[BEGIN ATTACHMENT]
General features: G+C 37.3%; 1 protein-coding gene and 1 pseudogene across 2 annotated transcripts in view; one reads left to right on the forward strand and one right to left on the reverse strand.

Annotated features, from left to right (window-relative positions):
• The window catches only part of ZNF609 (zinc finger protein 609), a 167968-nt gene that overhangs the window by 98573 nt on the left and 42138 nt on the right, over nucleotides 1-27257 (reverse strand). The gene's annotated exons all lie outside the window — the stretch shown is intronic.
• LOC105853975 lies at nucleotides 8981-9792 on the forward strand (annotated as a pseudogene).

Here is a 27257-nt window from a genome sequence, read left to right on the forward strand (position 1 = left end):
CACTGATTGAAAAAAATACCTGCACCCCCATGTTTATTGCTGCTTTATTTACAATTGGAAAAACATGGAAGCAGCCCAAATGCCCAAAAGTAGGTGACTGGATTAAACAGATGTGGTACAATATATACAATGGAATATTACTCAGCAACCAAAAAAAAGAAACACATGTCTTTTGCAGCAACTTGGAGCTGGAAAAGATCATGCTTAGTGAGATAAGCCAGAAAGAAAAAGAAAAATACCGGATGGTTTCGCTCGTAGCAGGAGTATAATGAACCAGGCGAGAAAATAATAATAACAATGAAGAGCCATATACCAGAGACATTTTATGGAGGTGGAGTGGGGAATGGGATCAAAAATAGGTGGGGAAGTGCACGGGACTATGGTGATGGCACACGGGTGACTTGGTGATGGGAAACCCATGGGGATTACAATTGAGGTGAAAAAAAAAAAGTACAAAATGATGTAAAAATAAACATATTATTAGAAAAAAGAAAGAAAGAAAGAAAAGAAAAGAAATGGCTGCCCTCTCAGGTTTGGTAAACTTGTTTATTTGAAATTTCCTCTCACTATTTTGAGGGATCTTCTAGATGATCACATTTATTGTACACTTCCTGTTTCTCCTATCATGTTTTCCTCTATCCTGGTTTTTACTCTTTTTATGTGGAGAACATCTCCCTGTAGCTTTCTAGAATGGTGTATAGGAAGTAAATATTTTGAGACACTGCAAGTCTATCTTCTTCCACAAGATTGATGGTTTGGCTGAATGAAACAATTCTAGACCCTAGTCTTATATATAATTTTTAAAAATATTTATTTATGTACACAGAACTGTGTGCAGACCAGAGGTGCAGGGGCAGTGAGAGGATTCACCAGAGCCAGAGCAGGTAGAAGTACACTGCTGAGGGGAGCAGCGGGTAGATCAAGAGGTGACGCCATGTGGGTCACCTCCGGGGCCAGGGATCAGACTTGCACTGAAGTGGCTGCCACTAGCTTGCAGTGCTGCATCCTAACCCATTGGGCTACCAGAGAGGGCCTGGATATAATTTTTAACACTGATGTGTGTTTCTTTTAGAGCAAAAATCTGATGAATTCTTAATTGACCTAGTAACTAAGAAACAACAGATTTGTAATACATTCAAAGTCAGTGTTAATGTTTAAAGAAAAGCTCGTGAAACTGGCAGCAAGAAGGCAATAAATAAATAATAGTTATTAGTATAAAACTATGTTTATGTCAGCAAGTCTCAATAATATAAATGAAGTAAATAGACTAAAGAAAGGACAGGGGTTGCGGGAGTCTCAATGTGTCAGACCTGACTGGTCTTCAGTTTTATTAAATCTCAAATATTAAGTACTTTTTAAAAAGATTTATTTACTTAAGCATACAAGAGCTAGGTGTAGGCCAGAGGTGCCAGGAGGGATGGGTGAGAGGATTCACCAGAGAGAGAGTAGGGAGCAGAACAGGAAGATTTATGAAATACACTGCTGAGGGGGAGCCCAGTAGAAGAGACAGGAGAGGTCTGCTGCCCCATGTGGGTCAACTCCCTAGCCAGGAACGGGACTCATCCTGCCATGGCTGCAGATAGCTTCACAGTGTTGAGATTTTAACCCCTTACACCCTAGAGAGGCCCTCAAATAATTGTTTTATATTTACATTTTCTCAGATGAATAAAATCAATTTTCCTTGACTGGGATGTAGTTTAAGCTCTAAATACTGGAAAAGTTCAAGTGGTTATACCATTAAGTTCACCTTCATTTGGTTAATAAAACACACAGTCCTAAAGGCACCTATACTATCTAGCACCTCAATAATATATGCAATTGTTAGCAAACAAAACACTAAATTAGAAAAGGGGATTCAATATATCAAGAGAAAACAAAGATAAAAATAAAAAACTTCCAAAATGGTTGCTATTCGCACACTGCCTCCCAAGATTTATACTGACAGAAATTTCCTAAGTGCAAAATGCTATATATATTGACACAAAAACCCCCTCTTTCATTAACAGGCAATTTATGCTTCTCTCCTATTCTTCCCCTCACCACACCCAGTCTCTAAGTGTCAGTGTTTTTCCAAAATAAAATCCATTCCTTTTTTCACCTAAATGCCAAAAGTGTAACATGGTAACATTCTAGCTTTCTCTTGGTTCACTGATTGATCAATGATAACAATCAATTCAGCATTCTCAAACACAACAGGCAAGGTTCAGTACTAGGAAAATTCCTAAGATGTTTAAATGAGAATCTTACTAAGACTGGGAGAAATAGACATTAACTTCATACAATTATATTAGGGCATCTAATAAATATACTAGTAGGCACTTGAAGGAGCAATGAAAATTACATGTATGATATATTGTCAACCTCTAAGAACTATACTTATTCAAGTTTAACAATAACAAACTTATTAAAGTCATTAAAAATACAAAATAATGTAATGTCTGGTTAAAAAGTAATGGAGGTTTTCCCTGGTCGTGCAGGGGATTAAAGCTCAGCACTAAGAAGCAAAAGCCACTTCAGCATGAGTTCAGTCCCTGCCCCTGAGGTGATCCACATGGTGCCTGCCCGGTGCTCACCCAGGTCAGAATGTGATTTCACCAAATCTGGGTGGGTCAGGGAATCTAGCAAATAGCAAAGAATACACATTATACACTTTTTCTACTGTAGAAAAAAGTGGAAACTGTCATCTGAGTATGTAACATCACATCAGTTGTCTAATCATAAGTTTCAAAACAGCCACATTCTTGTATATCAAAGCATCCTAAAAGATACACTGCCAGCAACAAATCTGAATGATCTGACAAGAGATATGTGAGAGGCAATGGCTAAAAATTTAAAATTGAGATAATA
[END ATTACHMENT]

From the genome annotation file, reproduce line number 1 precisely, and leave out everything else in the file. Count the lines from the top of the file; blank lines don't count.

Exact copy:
General features: G+C 37.3%; 1 protein-coding gene and 1 pseudogene across 2 annotated transcripts in view; one reads left to right on the forward strand and one right to left on the reverse strand.